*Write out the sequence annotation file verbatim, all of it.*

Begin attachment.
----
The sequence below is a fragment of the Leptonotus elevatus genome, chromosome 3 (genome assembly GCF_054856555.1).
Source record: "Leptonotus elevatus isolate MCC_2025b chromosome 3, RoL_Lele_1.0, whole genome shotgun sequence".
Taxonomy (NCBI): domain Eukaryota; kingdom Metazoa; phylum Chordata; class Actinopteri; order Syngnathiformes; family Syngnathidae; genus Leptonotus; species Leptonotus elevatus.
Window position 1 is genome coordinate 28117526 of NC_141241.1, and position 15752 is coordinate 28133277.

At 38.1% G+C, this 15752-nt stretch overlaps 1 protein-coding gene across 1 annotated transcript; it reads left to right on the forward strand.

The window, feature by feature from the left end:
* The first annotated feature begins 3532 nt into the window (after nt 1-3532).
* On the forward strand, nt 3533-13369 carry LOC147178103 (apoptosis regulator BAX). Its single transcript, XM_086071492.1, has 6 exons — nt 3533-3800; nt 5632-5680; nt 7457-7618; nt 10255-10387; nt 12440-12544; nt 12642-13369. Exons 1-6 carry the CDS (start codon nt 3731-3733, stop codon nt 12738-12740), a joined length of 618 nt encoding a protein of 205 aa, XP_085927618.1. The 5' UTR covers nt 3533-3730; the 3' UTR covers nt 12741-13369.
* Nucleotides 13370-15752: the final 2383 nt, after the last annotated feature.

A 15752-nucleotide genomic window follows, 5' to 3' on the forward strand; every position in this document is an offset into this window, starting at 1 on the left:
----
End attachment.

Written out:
The sequence below is a fragment of the Leptonotus elevatus genome, chromosome 3 (genome assembly GCF_054856555.1).
Source record: "Leptonotus elevatus isolate MCC_2025b chromosome 3, RoL_Lele_1.0, whole genome shotgun sequence".
Taxonomy (NCBI): domain Eukaryota; kingdom Metazoa; phylum Chordata; class Actinopteri; order Syngnathiformes; family Syngnathidae; genus Leptonotus; species Leptonotus elevatus.
Window position 1 is genome coordinate 28117526 of NC_141241.1, and position 15752 is coordinate 28133277.

At 38.1% G+C, this 15752-nt stretch overlaps 1 protein-coding gene across 1 annotated transcript; it reads left to right on the forward strand.

The window, feature by feature from the left end:
* The first annotated feature begins 3532 nt into the window (after nt 1-3532).
* On the forward strand, nt 3533-13369 carry LOC147178103 (apoptosis regulator BAX). Its single transcript, XM_086071492.1, has 6 exons — nt 3533-3800; nt 5632-5680; nt 7457-7618; nt 10255-10387; nt 12440-12544; nt 12642-13369. Exons 1-6 carry the CDS (start codon nt 3731-3733, stop codon nt 12738-12740), a joined length of 618 nt encoding a protein of 205 aa, XP_085927618.1. The 5' UTR covers nt 3533-3730; the 3' UTR covers nt 12741-13369.
* Nucleotides 13370-15752: the final 2383 nt, after the last annotated feature.

A 15752-nucleotide genomic window follows, 5' to 3' on the forward strand; every position in this document is an offset into this window, starting at 1 on the left: